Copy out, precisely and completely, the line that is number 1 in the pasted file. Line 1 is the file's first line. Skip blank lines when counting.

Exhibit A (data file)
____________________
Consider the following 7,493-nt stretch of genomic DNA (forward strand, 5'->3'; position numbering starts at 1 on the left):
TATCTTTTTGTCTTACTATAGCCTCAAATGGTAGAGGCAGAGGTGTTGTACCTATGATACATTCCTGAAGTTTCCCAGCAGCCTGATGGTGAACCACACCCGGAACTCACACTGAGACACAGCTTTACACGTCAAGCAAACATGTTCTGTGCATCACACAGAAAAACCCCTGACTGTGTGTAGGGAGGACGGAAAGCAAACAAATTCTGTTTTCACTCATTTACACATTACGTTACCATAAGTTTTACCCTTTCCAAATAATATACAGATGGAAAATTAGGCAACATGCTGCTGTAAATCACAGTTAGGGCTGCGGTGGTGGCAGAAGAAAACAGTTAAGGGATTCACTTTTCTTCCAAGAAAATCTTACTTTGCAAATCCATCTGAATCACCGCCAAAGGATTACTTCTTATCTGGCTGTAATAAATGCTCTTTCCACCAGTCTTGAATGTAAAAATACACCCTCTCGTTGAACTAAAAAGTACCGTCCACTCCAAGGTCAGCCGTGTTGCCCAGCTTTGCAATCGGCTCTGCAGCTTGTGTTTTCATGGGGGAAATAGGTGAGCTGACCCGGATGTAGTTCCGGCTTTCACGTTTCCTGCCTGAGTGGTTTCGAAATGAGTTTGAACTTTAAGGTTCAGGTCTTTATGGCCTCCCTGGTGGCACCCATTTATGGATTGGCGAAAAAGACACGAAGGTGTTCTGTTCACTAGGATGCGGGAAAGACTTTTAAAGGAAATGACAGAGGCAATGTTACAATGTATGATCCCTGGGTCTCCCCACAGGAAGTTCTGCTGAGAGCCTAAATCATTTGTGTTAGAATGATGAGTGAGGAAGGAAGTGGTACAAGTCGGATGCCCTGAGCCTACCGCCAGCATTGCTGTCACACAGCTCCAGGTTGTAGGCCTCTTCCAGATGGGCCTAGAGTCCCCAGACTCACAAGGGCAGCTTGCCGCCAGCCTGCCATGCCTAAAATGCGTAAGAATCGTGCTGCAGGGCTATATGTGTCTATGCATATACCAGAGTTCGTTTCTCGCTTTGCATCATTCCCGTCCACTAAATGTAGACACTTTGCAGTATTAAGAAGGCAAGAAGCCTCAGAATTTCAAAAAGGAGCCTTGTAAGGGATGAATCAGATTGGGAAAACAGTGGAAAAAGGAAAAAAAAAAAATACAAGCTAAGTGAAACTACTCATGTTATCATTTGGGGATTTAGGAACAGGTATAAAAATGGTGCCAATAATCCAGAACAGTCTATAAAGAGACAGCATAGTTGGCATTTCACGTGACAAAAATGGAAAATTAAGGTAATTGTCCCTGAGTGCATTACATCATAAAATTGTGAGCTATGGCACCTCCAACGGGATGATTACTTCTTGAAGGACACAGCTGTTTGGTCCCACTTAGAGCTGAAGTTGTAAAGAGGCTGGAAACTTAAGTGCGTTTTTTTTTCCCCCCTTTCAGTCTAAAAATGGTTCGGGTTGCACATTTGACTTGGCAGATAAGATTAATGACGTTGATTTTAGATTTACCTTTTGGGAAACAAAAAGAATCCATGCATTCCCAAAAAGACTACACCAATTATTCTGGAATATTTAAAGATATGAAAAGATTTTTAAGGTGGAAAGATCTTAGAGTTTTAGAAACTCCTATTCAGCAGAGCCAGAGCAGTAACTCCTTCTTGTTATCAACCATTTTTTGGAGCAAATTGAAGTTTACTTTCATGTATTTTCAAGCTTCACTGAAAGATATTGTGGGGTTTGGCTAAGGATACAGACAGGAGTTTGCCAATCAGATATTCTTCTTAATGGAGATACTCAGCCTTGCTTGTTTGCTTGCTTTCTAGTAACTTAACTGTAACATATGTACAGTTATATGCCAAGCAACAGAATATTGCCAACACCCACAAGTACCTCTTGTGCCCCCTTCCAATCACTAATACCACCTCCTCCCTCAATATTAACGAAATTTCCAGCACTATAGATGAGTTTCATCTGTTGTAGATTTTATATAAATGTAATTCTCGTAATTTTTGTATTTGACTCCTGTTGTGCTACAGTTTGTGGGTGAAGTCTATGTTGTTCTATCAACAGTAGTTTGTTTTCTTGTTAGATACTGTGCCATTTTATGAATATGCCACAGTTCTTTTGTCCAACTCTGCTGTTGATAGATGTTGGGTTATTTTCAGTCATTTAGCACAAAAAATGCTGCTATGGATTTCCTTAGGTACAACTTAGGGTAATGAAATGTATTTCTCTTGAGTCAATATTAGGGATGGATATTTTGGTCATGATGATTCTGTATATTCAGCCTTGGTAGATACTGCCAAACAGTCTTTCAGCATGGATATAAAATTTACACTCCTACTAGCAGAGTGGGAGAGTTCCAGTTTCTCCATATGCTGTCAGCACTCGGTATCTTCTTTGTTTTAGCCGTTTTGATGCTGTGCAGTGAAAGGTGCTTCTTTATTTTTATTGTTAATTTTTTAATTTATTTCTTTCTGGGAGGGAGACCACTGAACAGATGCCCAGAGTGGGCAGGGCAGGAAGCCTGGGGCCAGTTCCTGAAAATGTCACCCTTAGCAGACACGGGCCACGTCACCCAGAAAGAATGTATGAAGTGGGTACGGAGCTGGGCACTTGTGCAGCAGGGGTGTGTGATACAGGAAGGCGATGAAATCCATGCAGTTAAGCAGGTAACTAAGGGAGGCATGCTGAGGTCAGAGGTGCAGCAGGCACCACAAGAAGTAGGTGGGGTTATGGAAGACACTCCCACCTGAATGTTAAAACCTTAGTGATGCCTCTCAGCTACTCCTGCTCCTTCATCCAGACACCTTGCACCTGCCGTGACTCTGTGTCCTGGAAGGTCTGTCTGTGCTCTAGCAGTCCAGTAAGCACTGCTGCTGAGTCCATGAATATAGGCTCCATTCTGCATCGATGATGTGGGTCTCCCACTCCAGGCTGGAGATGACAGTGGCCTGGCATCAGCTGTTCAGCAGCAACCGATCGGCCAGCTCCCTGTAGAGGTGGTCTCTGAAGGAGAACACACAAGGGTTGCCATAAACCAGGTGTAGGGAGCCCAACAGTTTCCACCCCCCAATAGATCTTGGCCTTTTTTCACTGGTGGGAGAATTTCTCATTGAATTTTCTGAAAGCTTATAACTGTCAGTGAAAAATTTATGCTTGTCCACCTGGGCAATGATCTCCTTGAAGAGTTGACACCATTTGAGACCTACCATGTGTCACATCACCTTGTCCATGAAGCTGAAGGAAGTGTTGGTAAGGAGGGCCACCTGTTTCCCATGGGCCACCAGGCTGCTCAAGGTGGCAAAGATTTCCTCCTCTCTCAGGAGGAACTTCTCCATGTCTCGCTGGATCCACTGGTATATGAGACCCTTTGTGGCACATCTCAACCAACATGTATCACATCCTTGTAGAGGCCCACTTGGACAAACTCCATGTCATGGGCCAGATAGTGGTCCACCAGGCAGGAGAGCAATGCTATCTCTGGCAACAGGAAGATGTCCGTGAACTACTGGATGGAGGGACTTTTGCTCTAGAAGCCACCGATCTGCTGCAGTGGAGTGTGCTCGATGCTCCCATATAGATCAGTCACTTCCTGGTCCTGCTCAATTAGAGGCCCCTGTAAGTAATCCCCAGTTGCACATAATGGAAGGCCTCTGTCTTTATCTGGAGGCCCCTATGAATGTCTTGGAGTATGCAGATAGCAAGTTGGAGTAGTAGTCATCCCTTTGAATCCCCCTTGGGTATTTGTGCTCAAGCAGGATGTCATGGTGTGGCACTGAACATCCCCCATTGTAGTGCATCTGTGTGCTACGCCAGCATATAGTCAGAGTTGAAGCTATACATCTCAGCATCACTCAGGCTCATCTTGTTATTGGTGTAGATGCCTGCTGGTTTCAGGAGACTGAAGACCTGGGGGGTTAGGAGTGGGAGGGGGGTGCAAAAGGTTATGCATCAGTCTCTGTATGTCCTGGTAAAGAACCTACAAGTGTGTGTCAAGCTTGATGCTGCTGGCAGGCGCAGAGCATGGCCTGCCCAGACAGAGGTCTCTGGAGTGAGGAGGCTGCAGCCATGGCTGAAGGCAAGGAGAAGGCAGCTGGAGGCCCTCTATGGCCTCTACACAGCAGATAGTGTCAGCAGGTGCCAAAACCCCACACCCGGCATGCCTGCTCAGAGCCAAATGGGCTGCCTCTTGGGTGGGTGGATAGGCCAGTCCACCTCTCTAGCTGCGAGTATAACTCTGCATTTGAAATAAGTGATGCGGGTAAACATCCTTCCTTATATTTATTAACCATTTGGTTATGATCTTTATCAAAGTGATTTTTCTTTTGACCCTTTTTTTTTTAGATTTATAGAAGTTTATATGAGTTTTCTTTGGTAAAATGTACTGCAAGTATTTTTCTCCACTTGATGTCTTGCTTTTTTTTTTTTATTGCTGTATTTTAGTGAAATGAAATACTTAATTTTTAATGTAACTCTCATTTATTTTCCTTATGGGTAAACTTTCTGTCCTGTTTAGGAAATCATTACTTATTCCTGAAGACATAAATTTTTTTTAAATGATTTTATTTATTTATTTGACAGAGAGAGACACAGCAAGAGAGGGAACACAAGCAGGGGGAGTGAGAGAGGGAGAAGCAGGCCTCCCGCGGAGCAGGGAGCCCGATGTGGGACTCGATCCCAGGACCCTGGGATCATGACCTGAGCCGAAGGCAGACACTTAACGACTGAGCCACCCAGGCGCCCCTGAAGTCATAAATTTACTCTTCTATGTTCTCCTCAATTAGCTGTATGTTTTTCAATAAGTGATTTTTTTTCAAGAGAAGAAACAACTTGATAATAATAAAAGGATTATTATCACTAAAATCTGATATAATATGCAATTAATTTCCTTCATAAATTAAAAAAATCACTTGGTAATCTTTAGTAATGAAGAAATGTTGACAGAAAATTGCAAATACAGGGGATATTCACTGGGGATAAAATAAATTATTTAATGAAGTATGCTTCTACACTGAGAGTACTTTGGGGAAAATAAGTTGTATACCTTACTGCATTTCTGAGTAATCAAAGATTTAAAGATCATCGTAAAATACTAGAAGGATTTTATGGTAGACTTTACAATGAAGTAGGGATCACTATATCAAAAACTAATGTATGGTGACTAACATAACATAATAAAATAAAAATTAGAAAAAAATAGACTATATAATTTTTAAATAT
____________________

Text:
Consider the following 7,493-nt stretch of genomic DNA (forward strand, 5'->3'; position numbering starts at 1 on the left):